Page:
The Times Literary Supplement
The title of Mr. Swinnerton's new book [The Doctor's Wife Comes to Stay] is Trollopean, and so in a sense is the story. An energetic and successful young artist, egotistical but attractive, finds that his wife is not content merely with household duties, nor even with the small celebrity of occasional parts in "little theatre" productions. The immense success of the play in which she is acting obtains for her an offer of the leading part in its American production; and she goes to America, leaving her husband at home in the care of her apple-cheeked Victorian mother who comes on a prolonged visit. This lady is the doctor's wife of the title; the doctor himself is an impressively puritanical, sharp-tongued and untidy Scot.
The most unpromising themes may be turned to good fictional use; and Mr. Swinnerton's story, which sounds perhaps even more like Hollywood than like Trollope, is in fact written most carefully and intelligently in the manner of Henry James. At the end of it we are left with a kind of Jamesian problem, and Mr. Swinnerton evokes with remarkable skill that sense of horror, mystery and fascination in the past which comes through so clearly in the master's work. The Doctor's Wife Comes to Stay is not an altogether easy book to read, although it is written with much humour; its subject, obliquely revealed, is really the artist's investigation of the secret lying in the Victorian mother's past. Mr. Swinnerton prepares us for the final dramatic scenes—which cannot be disclosed without affecting the reader's pleasure—with admirable artistry.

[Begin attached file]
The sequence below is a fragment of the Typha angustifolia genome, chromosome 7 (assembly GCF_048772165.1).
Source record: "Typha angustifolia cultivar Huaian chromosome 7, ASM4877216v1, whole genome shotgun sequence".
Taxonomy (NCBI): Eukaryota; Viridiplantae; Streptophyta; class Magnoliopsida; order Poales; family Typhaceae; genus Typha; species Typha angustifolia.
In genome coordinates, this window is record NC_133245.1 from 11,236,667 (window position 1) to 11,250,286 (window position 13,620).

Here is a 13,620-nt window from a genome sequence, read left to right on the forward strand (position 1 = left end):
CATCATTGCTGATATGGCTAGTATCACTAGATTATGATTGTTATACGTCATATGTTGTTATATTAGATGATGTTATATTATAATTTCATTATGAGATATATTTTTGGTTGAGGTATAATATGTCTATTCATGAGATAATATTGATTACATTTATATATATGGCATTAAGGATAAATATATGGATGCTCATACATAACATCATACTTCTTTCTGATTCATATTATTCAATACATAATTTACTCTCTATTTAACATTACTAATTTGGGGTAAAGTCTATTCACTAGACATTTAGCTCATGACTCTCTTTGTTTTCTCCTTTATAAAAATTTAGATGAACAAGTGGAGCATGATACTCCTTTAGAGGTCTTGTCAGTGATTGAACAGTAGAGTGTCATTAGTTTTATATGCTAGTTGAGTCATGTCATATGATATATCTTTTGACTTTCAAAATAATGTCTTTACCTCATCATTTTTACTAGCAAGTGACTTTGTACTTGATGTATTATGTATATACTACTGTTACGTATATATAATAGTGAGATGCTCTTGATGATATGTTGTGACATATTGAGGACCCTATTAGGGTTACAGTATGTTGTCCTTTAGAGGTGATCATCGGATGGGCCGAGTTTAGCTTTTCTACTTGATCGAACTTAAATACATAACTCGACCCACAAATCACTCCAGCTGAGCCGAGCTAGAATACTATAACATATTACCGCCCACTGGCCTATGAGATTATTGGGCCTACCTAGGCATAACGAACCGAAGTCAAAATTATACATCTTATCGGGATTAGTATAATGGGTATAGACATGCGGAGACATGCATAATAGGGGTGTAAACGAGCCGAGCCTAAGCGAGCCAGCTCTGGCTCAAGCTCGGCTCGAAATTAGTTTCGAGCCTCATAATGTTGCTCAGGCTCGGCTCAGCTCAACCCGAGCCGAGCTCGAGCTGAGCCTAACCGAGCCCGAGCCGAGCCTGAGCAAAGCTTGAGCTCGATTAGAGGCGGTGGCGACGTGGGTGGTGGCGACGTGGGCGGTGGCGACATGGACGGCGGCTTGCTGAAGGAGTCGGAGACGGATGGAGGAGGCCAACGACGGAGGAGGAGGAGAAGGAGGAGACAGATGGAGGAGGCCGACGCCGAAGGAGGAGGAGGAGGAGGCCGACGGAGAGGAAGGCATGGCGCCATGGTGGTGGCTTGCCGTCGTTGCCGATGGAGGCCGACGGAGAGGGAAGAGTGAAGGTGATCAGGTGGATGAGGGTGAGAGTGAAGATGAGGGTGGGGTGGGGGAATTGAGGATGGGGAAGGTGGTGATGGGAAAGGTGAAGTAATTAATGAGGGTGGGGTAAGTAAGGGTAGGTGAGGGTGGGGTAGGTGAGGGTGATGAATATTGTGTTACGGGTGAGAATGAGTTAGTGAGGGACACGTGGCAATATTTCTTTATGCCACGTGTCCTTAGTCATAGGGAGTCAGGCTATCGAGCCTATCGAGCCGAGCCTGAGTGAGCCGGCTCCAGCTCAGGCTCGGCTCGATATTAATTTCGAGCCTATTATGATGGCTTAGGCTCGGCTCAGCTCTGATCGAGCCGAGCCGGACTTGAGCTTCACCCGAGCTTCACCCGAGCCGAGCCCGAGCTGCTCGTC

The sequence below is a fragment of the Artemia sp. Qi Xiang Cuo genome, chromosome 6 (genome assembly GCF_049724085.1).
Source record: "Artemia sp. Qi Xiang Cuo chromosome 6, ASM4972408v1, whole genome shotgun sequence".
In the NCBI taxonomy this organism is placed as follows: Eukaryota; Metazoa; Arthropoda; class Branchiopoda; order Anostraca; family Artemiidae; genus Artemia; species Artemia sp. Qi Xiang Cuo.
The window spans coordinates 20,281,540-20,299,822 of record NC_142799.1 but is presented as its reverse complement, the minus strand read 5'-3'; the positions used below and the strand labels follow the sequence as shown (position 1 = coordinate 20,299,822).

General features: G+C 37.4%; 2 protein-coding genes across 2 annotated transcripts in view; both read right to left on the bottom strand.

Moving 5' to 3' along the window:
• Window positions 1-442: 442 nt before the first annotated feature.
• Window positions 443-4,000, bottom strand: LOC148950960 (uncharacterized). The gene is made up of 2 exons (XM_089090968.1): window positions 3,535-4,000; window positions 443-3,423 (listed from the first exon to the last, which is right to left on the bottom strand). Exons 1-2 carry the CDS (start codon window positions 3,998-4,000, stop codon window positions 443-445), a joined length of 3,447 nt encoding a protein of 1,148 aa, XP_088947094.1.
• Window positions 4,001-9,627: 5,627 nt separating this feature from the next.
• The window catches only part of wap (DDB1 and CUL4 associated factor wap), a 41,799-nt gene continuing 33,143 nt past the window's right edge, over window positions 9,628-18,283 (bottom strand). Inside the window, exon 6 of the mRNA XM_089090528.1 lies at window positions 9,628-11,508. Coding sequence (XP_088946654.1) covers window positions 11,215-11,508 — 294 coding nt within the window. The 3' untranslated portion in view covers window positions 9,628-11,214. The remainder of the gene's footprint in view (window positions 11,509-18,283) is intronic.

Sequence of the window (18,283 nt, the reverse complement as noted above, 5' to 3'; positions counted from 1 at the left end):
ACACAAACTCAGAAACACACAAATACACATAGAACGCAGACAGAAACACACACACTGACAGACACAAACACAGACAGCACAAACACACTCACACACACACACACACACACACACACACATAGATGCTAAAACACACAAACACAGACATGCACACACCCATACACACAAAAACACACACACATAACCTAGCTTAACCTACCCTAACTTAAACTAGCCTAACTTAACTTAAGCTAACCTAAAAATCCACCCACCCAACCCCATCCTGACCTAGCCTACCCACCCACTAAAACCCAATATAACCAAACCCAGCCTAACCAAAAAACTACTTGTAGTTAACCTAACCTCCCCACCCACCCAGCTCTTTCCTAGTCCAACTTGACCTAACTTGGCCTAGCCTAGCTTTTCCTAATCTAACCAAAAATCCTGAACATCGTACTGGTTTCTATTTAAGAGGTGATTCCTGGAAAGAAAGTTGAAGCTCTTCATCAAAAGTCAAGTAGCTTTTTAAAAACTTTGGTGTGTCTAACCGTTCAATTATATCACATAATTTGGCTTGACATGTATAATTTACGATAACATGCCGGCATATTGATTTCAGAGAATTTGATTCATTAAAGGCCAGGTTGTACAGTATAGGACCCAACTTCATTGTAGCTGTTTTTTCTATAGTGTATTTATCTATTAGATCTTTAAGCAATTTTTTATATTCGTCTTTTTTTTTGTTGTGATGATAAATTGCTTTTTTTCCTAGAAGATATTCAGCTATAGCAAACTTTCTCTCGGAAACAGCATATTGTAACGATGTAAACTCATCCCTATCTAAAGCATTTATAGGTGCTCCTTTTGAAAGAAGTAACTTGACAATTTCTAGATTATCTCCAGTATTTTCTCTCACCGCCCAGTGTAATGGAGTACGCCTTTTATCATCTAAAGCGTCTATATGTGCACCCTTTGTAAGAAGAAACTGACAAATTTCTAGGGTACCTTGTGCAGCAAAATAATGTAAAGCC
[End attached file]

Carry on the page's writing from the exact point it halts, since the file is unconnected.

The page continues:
"Past and Future," in The Times Literary Supplement, No. 2500, December 30, 1949, p. 853.∗